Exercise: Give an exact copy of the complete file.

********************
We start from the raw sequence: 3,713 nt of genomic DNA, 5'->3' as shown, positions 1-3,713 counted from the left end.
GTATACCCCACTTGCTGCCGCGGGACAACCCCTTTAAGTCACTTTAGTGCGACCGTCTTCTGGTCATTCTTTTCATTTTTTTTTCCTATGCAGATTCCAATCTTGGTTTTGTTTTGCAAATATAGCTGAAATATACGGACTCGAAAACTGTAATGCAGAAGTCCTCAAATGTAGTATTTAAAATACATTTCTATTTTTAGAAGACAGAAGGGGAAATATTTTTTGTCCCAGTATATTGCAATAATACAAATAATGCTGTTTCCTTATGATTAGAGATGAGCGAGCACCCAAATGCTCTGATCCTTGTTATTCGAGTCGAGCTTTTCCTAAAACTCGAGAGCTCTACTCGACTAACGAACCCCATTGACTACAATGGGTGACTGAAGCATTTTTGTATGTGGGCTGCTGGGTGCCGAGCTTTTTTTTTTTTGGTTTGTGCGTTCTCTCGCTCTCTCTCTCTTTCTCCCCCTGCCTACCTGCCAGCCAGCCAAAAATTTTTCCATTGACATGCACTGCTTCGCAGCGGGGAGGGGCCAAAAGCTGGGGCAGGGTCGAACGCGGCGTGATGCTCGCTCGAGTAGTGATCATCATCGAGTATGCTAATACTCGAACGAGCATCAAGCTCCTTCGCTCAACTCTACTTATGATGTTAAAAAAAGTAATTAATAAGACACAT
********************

We start from the raw sequence: 3,713 nt of genomic DNA, 5'->3' as shown, positions 1-3,713 counted from the left end.
GTATACCCCACTTGCTGCCGCGGGACAACCCCTTTAAGTCACTTTAGTGCGACCGTCTTCTGGTCATTCTTTTCATTTTTTTTTCCTATGCAGATTCCAATCTTGGTTTTGTTTTGCAAATATAGCTGAAATATACGGACTCGAAAACTGTAATGCAGAAGTCCTCAAATGTAGTATTTAAAATACATTTCTATTTTTAGAAGACAGAAGGGGAAATATTTTTTGTCCCAGTATATTGCAATAATACAAATAATGCTGTTTCCTTATGATTAGAGATGAGCGAGCACCCAAATGCTCTGATCCTTGTTATTCGAGTCGAGCTTTTCCTAAAACTCGAGAGCTCTACTCGACTAACGAACCCCATTGACTACAATGGGTGACTGAAGCATTTTTGTATGTGGGCTGCTGGGTGCCGAGCTTTTTTTTTTTTGGTTTGTGCGTTCTCTCGCTCTCTCTCTCTTTCTCCCCCTGCCTACCTGCCAGCCAGCCAAAAATTTTTCCATTGACATGCACTGCTTCGCAGCGGGGAGGGGCCAAAAGCTGGGGCAGGGTCGAACGCGGCGTGATGCTCGCTCGAGTAGTGATCATCATCGAGTATGCTAATACTCGAACGAGCATCAAGCTCCTTCGCTCAACTCTACTTATGATGTTAAAAAAAGTAATTAATAAGACACAT